Paris-Roubaix: the five things to know about the Hell of the North

Paris-Roubaix: the five things to know about the Hell of the North

Le Paris-Roubaix promet d’être agité cette année. MAXPPP – BERNARD PAPON/POOL

Before the Hell of the North, which will take place on Sunday from 10:30 a.m., we offer you five things to know about this legendary race which once again promises this year of ;rsquo;be legendary.

Mathieu van der Poel is the favorite on Sunday at the gates of Hell to win his second Paris-Roubaix, one of the most coveted and dangerous races of the year, in a context weighed down by the numerous falls in recent days. To avoid a new game of bowling, the organizers installed for this 121st edition a chicane on the approach to the Arenberg gap, a strategic and feared sector of the Queen of Classics, especially since the cobblestones are likely to be terribly slippery this year after a wet winter.

Van der Poel for a sixth Monument

Already winner of five Monuments, as many as Tadej Pogacar, the Dutchman can become the only active runner to have six of the five greatest classics on his record. And he is the overwhelming favorite to succeed himself after winning solo on the Roubaix velodrome in 2023. If he does it again, the leader of Alpecin will become the first rider since Tom Boonen in 2009 to keep his property in Roubaix and the first since Fabian Cancellara in 2013 to win Paris-Roubaix and the Tour of Flanders in the same year."Winning Flanders was my main goal this year, now everything else is a bonus, but it would obviously be cool to get back to Roubaix", underlines the reigning world champion.

Adversaries in the dark

If the grandson of Raymond Poulidor is also the favorite, it is also because his opponents are not in the best of their form or completely absent, like Wout Van Aert, on the flank for long weeks after his fall in Through Flanders. Often cited as the main outsider, the Dane Mads Pedersen must still dispel doubts to know if he has completely recovered from this same fall. The Frenchman Christophe Laporte, who will carry the ambitions of the Visma team with Dylan van Baarle, has just returned after a stomach flu and a saddle problem. The German Nils Politt or the Swiss Stefan Küng have the power to shine on the cobbles. But it is perhaps a teammate of Van der Poel who represents the biggest threat with Jasper Philipsen, second last year and winner of Milan-Sanremo.

A traumatized platoon

Cycling news has revolved a lot around almost daily and often violent falls in recent weeks. Wout Van Aert broke several bones, seeing his dream of finally winning a Paved Monument disappear. The fear went up a notch again on Thursday with a terrible crash at the Tour du Pays Basque which took away three of the favorites of the Tour de France, Jonas Vingegaard, Remco Evenepoel and Primoz Roglic, the first two also being victims of fractures. On Friday, Mikel Landa in turn broke his collarbone. The debate has been lively since then to find solutions to better protect runners. Bicycles, increasingly faster, are singled out. And runners are increasingly expressing their apprehension in the face of these repeated crashes.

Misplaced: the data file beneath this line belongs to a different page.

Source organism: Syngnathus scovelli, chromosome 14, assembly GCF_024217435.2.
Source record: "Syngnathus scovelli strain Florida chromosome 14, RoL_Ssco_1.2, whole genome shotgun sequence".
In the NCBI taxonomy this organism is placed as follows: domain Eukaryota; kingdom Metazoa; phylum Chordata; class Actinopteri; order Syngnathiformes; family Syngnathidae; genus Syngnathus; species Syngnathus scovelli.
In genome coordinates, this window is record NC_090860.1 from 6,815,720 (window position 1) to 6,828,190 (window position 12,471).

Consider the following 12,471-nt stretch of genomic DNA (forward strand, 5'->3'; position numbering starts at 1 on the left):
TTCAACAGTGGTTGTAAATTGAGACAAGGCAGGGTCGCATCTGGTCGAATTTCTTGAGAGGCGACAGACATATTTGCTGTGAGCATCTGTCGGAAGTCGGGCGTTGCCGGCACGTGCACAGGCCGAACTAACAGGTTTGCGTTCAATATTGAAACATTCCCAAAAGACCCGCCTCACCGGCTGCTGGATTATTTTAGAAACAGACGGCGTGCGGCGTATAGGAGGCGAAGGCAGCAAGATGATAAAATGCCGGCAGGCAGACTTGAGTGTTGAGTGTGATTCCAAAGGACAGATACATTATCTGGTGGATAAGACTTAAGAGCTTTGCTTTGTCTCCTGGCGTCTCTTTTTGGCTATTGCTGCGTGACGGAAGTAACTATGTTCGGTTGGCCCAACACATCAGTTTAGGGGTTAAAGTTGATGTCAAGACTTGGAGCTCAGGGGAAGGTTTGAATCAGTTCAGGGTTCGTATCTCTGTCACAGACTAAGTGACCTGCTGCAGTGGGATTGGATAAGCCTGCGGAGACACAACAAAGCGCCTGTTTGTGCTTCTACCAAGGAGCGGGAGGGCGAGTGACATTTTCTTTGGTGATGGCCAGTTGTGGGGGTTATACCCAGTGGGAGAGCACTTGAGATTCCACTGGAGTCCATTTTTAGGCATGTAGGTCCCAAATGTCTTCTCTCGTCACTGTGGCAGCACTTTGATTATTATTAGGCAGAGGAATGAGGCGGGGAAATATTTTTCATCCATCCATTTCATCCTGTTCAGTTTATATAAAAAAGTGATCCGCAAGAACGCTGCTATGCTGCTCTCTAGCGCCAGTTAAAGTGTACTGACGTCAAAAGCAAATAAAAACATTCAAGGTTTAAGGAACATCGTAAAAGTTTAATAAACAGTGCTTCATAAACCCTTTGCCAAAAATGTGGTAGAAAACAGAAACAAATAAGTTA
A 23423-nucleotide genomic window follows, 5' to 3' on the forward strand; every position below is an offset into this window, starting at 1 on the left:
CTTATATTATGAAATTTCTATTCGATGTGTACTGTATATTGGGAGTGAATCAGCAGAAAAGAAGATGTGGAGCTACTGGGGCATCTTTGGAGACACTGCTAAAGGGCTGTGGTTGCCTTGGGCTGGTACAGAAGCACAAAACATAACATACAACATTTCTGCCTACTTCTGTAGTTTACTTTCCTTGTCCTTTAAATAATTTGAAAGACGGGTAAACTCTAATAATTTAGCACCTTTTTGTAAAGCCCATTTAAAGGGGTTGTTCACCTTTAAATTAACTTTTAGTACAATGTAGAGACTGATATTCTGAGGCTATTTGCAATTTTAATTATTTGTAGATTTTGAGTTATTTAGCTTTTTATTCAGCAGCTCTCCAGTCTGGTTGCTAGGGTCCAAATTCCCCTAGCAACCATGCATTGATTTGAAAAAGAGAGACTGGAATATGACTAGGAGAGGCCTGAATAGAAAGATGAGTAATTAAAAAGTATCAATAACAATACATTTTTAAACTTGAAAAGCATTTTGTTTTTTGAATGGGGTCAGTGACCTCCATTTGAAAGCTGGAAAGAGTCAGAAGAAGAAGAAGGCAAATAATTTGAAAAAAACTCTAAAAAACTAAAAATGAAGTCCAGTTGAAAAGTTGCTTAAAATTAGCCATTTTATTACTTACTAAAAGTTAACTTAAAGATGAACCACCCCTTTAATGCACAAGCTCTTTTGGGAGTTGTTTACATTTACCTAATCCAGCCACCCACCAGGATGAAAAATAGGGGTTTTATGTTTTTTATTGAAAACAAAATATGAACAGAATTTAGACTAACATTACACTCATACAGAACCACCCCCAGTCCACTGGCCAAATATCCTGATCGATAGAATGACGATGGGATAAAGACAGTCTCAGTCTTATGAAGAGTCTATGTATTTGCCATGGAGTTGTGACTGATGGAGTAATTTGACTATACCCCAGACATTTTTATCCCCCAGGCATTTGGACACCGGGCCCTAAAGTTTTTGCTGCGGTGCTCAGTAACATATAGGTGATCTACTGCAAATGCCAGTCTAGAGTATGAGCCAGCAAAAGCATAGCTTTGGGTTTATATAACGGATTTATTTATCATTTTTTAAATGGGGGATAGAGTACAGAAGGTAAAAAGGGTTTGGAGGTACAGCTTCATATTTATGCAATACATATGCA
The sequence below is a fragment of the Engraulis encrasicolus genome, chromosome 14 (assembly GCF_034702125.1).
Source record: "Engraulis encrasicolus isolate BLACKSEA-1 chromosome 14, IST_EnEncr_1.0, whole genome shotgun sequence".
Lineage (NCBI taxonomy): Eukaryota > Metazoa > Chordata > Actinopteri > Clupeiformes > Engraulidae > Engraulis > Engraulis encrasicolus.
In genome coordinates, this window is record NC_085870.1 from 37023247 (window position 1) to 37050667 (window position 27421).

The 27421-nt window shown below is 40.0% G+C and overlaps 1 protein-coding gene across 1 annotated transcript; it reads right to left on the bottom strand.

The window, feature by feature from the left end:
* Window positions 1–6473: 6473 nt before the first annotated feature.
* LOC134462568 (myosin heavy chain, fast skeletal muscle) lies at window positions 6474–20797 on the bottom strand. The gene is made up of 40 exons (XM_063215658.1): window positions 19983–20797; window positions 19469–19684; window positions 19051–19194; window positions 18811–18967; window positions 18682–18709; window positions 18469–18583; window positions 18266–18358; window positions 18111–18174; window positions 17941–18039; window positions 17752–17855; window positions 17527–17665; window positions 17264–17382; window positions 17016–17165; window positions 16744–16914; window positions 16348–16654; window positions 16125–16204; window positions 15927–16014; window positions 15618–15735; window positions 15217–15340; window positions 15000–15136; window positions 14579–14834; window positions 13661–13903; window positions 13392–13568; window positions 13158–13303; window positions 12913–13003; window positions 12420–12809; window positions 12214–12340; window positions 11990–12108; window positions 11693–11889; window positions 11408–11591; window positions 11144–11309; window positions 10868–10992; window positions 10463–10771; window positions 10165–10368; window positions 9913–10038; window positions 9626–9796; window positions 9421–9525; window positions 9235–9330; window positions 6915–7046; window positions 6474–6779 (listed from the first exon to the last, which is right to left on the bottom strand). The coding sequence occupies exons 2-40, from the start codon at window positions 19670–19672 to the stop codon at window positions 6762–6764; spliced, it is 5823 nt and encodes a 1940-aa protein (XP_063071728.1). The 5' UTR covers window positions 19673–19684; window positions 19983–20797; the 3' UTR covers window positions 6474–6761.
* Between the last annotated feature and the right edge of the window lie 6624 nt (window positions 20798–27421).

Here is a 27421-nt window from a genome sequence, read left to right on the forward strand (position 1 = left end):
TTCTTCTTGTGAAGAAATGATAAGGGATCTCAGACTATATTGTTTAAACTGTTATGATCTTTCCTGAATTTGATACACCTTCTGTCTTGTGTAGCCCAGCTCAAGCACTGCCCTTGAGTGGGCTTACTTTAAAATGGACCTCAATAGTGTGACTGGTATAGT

The chicanery at the heart of attention

It is in this context that the ASO organizers installed, at the request of the riders' union CPA, a "chicane" before the Arenberg gap. Rather than approaching this cult cobbled sector at 65 km/h after a straight downward slope, the runners will go around an island placed just after a level crossing to slow down to around 25 km/h. km/h. If most of the actors applauded the decision, some like Mathieu van der Poel believe that it also creates danger. The chicane is in fact a very tight hairpin and risks turning into a bottleneck. The race director, Thierry Gouvenou, recognizes that the solution, found in an emergency, is not ideal and is considering other arrangements for future editions.

Slippery paving stones

Whatever the conditions, Paris-Roubaix is ​​the most feared race of the year with its approximately six million often rebellious cobblestones. This is even more true this year since there will be 55.7 km of cobblestones on the program, the largest total for thirty years. Above all, the 29 cobbled sectors are "all horrible", according to Marc Madiot who believes that the race could settle early. After months of rain, there were indeed puddles everywhere and a lot of mud on Saturday morning. The hot and windy weather will dry out the road a bit, but sometimes it makes things even worse. "The in-between is the most dangerous, when riders gain speed on dry parts before arriving on wet parts which then act like a patch of ice", warns Thierry Gouvenou. The Hell of the North may live up to its name this year.

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